Architecture and Alphabets: two of my favorite things, together. I’ve been meaning to post some images from Jean Baptiste de Pian’s clever alphabet ever since I discovered it a year or so ago, but just never got to it. There’s already some images and admirers out there, but I’ll add more. The lithographs below, part of a series of 26, were actually created and colored by Leopold Müller in 1842 after paintings by Pian. The series is very rare and valuable: one set sold for over $32,000 at a Christies’ auction last year, and another is currently available at Bromer Booksellers for $65,000. Apparently a facsimile edition was published in 1973 but I can’t find it anywhere. As you can see in the images below (which I have taken from the Christies’ listing), the letters are not just affixed to the structures but rather an integral part of them.
As impressive as they are, Pian/Müller’s letters are not completely original conceptions: just a few years earlier the Italian artist and theater designer Antonio Basoli had published his own, predominately classical,architectural alphabet, Alfabeto Pittorico, comprised of 24 letters and an ampersand. Basoli’s Alphabet, as it came to be known, is rare today as well, though apparently not quite so rare as that which it might have inspired: it fetched $15,000 at the same 2013 Christies’ auction. Before Basoli, there was the plan-based architectural alphabet of the German architect Johann David Steingruber, published in 1773. Viewed individually, I don’t think Steingruber’s letters are as impressive as the more consolidated forms of Pian/Müller and Basoli, but collectively (as in this canvas by Ballard Designs from a few years back) they pack a punch.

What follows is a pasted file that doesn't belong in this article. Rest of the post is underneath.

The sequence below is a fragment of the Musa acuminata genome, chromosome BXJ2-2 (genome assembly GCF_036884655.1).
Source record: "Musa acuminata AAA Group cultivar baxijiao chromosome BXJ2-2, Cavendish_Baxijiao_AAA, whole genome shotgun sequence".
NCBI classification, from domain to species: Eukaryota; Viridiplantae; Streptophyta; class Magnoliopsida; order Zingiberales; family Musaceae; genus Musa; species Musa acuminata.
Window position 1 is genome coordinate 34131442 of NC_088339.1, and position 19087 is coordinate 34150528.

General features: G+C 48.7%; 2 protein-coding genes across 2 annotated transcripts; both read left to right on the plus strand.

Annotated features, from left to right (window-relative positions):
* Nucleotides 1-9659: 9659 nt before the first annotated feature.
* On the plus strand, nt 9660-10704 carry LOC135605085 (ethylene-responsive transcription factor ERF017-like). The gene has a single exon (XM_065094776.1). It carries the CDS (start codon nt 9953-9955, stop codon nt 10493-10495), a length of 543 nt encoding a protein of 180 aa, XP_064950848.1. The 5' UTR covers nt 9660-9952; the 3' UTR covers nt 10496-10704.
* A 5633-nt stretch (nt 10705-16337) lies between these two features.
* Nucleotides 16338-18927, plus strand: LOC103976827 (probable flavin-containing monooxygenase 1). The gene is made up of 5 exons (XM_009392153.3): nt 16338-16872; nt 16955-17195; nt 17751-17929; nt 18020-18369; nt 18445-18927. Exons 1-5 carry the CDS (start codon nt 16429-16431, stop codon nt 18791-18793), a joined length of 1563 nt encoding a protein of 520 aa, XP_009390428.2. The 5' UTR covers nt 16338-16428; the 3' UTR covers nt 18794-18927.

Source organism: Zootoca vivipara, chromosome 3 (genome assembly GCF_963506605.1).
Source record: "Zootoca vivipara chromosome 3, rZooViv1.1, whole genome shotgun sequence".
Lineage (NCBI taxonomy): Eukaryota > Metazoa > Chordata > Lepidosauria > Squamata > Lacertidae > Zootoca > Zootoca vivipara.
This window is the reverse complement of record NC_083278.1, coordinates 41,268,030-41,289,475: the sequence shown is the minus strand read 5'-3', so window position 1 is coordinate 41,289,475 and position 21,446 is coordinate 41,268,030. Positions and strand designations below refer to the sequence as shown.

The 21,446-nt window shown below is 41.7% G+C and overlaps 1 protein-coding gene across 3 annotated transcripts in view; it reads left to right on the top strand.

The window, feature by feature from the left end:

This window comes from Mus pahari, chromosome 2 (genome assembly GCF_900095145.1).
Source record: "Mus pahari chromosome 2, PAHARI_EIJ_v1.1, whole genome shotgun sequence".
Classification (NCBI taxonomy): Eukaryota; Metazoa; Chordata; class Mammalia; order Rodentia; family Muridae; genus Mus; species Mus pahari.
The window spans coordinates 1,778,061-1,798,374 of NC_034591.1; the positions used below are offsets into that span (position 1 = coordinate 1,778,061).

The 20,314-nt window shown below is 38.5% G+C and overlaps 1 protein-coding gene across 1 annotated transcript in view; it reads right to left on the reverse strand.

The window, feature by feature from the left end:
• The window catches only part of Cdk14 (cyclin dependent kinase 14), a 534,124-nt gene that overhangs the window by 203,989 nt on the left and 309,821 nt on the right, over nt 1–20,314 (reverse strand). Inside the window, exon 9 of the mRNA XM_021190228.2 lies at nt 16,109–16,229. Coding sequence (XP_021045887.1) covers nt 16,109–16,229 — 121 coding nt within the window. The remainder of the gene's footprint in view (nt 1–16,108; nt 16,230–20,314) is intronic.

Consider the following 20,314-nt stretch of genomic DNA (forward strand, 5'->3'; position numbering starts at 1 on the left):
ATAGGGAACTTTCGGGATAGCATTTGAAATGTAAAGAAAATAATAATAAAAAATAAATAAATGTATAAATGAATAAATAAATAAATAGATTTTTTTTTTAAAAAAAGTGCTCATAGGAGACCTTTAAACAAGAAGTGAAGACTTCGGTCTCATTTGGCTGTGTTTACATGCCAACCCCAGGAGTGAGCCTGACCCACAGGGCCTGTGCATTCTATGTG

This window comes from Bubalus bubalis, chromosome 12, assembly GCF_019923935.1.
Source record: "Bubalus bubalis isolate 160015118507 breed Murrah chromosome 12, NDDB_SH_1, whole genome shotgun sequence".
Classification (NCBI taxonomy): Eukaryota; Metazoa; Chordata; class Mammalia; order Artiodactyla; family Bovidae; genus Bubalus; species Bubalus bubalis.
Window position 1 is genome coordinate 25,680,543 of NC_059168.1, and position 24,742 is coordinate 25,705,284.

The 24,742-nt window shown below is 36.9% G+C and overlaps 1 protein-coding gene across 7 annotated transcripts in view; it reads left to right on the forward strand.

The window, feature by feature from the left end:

Scans of Basoli & Steingruber at the venerable blog Giornale Nuovo, a feast of information and images.
The architectural alphabet looks like a seventeenth-century invention to me: a direct consequence of the rebirth of classicism and the emergence and development of the printing arts in the centuries before. But I think I’ll move up (back) to our own time, where the architectural alphabet still survives, indeed thrives! Two great examples: Federico Babino’s alphabet of architects, cleverly titled Archibet (he also builds an Archibet City), and the (less integrative but more whimsical) Architectural Alphabet of Andrew Zega and Bernd Dams.